This is often uncomfortable at family and friend gatherings when you haven’t seen them in a while. Rather than focusing on being put on the spot, remember that they miss you and are genuinely interested in hearing about what’s going on in your life.

 

  1. Coping with loneliness…

Spending too much time on your own can make you feel anxious, lonely and depressed. Part of why the holidays feel more lonely is high societal expectations for this time of year. Not having a romantic partner or close family can feel more uncomfortable than usual. Try re-thinking your expectations, and shift your focus to the things that you do have (and are grateful for) in your life. Bring a friend as your plus one, or that the sometimes sporadic love of a difficult family member still counts as love, has helped many people feel less lonely.

 

  1. Coping with large numbers of people…

You might worry that other people are watching you, judging your appearance, or judging what you are doing. Shopping malls are especially packed this time of year and can cause a great deal of stress. If these thoughts resonate with you, remember that most people are there with their own worries/ shopping lists, and likely are too preoccupied to be worrying about what you are. If malls generally overwhelm you, go in with a specific list and make a plan according to the mall map ahead of time.

 

Do you want to conquer your social anxiety and be more comfortable around new people? If you spend time thinking about what other people think, that’s when people notice. So, have fun, and do what feels right to you.

If you’re constantly worried about others judging you and it’s getting in the way of your work, life or relationships, you might consider seeking help. There’s no quick-fix for social anxiety therapy involving Cognitive Behavioral Therapy (CBT) can help you overcome your social anxiety over time.

6 Tips for Overcoming Holiday Anxiety and Stress

It is known that a stable routine can reduce psychological problems like anxiety. Our daily schedule is safe and predictable. The end of the year involves an unavoidable change of routine. While we may look forward to the change, it can also cause us to feel unsafe and overwhelmed.

 

These six tips may help lower your stress levels during the holidays:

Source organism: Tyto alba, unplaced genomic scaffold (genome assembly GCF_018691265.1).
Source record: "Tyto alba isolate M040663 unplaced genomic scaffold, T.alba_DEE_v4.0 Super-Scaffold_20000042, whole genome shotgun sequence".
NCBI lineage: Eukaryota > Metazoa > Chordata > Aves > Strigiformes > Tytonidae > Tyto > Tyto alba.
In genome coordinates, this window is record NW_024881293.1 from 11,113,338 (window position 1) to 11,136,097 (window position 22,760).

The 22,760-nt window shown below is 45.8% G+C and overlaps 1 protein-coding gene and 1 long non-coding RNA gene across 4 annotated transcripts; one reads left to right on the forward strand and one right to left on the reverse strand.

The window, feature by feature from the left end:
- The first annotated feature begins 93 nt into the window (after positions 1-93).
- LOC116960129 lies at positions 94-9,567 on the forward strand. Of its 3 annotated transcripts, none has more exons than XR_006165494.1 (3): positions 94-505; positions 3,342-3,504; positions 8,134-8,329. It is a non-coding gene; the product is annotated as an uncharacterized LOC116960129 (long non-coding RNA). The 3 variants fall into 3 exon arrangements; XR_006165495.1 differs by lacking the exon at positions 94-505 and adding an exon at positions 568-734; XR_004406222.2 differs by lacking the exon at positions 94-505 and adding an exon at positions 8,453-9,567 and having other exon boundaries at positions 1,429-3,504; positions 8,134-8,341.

1. Plan ahead

Create a list of people you would like to buy gifts for, and some ideas you have for them. Look up some fun recipes for meals or baking that you want to try this year. Have fun with it, too – pick up some decorations to get yourself in the spirit ahead of time!

 

  1. Stick to a budget

Decide what you want to spend over Christmas and stick to your budget to avoid anxiety over money. If your family and/ or friends are up for it, secret Santa (a draw) can also reduce anxiety by avoiding last-minute shopping and the need to find the ‘right gift’.

 

  1. Stay Social

Surround yourself with people you like. If being around your relatives provides stress, keep family gatherings to a minimum and celebrate with friends who you can just be yourself with.

 

  1. Learn to say no

You don’t have to attend every social occasion you’re invited to. It’s okay to put yourself first and balance what’s important to you this season. Make a list and prioritize your needs for the month or week ahead to ensure you’re taking care of (and enjoying) yourself.

 

  1. Don’t abandon healthy habits

It’s important to maintain some of your healthy habits. You may not feel like it, but there’s a lot of evidence that exercise can help with anxiety and depression. It will be worth cutting back on some of the ‘holiday hangover’.

 

  1. Take a breather

Take time to do things you want to do, rather than things you feel you have to do. When you feel overwhelmed, go for a walk, have a bath, or take that little break to spend some time with you.

 

If you have any questions or would like help with working to reduce stress and anxiety during the holiday season, call Carly at 647-961-9669, or email carly@balancedmindandwellness.com